Navarre: State facing ‘fiscal dilemma, not crisis’

As Alaska faces declining revenues from dropping oil prices, the loss in state funding also will affect municipalities like the Kenai Peninsula Borough, Borough Mayor Mike Navarre said last Thursday in a talk with the Homer-Kachemak Bay Rotary Club. Navarre estimated the borough could see an 8 percent hit or about $12 million of the $140 million the borough gets in state funding for education, revenue sharing and other needs. 

Navarre also floated the idea of a health care task force that could lead to changes in how the peninsula’s public hospitals are funded and managed. On Saturday, Navarre visited Homer again for an open house at the Kachemak Emergency Services new Diamond Ridge Fire Station.

Navarre, who served as a state representative from 1984-96 during a steeper drop in oil prices in 1985, said this time Alaska should not overreact as it did in the 1980s.

“We are facing a fiscal dilemma, not a crisis,” Navarre said. “We don’t need to panic.”

Noting Gov. Bill Walker’s discussion about taking a measured approach to dropping oil revenues, Navarre said he agreed with that perspective. The borough sets its budget after the end of the Legislature and before the start of the borough fiscal year on July 1, so that gives the Kenai Peninsula Borough Assembly time to react to any cuts in state funding.

“We’ll make adjustments depending on some of the actions of the Legislature,” Navarre said.

The borough has a $1.5 million surplus left over from the last fiscal year that gives it some breathing room. That came about because the borough managed its budget, but also because the borough saw an increase earlier in oil and gas revenues.

“We’ve been through it before,” Navarre said. “We should learn from the mistakes of the past. Alaska’s economy is strong. We have reserves in place. We can ride out a short-term, low-oil-price scenario — but we should plan for the future.”

Part of the response to declining revenues will be to look at available state resources and look at budget cuts.

“We have to reduce unnecessary spending,” Navarre said. “Of course, one person’s unnecessary spending is another person’s unnecessary spending.”

In 1990 when Navarre had suggested possibly looking at other revenue sources like a state income tax, Navarre said his political opponents misrepresented that by saying he wanted to reintroduce the income tax.

“The folks who seem to think government doesn’t have a role in their lives and don’t always receive the benefits we get will say, ‘Don’t raise taxes — just cut the budget.’ That would be the wrong way to approach it,” Navarre said.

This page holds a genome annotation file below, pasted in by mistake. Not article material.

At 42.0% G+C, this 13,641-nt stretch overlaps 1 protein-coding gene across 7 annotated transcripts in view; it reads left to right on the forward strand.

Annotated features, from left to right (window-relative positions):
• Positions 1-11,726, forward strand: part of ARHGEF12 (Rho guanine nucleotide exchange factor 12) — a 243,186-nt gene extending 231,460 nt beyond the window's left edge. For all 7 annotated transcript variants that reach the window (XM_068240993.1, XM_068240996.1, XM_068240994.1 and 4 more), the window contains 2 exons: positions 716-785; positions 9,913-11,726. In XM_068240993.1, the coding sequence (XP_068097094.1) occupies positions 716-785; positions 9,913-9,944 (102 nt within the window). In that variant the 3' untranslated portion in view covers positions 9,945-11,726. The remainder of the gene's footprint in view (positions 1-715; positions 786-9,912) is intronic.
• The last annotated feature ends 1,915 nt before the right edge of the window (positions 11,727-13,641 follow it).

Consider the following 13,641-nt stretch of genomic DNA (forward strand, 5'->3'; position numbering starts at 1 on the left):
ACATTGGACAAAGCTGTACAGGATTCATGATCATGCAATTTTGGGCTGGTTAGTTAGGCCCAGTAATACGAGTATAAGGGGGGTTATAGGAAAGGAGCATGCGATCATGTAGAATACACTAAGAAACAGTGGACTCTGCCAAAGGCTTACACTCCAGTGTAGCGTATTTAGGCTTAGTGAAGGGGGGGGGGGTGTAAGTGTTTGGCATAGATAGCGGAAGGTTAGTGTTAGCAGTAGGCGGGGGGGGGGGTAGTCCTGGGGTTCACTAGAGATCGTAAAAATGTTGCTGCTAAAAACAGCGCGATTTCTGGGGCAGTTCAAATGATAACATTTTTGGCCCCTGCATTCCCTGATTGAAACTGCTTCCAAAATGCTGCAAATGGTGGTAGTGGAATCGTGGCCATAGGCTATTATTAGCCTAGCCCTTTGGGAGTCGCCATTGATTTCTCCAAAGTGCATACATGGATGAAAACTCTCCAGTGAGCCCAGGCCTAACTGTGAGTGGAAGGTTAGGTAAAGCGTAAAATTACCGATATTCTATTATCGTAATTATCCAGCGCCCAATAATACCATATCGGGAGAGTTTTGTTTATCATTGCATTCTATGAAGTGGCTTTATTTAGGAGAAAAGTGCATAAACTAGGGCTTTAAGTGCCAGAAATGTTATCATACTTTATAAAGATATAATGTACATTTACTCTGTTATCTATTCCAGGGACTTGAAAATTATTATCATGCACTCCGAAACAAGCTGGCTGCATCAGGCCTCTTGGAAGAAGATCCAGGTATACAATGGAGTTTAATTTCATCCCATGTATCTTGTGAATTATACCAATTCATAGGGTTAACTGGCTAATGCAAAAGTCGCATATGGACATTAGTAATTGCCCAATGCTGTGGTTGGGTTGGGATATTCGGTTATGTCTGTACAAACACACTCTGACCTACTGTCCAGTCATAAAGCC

Despite the prospect of declining revenues, Navarre said he supported funding a position for oil and gas liaison, about $67,000 for this year and $150,000 for next year. The borough needs to stay ahead on planning for a proposed liquid natural gas, or LNG, pipeline to Nikiski. At the lower end of the project’s cost of $45 billion, that could mean $22 billion investment on the peninsula. Initial reports with the Federal Energy Regulatory Commission, or FERC, could be filed this week, Navarre said.

“When that starts, it triggers a timeline where we have to weigh in as a community on a social-economic impact report,” he said.

The final decision to build the pipeline will come in 2018 or 2019.

“You can’t wait until then to start planning for it or you’ll be so far behind the curve,” Navarre said.

Navarre also has asked for $200,000 to fund a health care task force with the goal of reducing health care costs. According to a 2011 Institute of Social and Economic Research study, Alaskans spend $7.5 billion annually in state. In 2010, that was equivalent to half the total wages earned in Alaska. The United States has the highest per-capita health care costs in the world, and Alaska has the highest health care costs in the nation.

“We win. We have the highest health care costs in the world, but we don’t have the best health care system,” Navarre said.

One idea Navarre suggested was giving hospital powers to the borough. That would mean instead of having hospital service areas for the central peninsula and south peninsula, the borough itself would have hospital taxing and management authority through the assembly. How that would work with Central Peninsula Hospital and South Peninsula Hospital is an open question.

If the LNG project goes through, that would mean more revenue for the borough. The central peninsula service area is taxed at .01 mills while the south peninsula service area is taxed at 2.3 mills. An LNG project would increase the north peninsula industrial base

“But those assets are borough assets. We should look at a way to utilize that asset base to address needs throughout the peninsula,” Navarre said.

If the borough had hospital powers — in effect, one service area — the mill rate would be .5 mills and would generate as much revenue now as the two disparate rates do.

“It should be an easy sell for the south peninsula,” Navarre said. “I know there should be some fears about what would happen to this hospital here.”

The task force will look at if there could be some efficiencies and economies of scale of the borough adopts hospital powers.

“I ask you to keep an open mind when that discussion takes place,” Navarre said

On a closing note, Navarre said he listens to his constituents.

“I hear from a lot of people on every single issue,” he said. “I want you to know I listen. I don’t always agree with you. There are 57,000 people on the peninsula. There are more opinions than that on any particular subject.”

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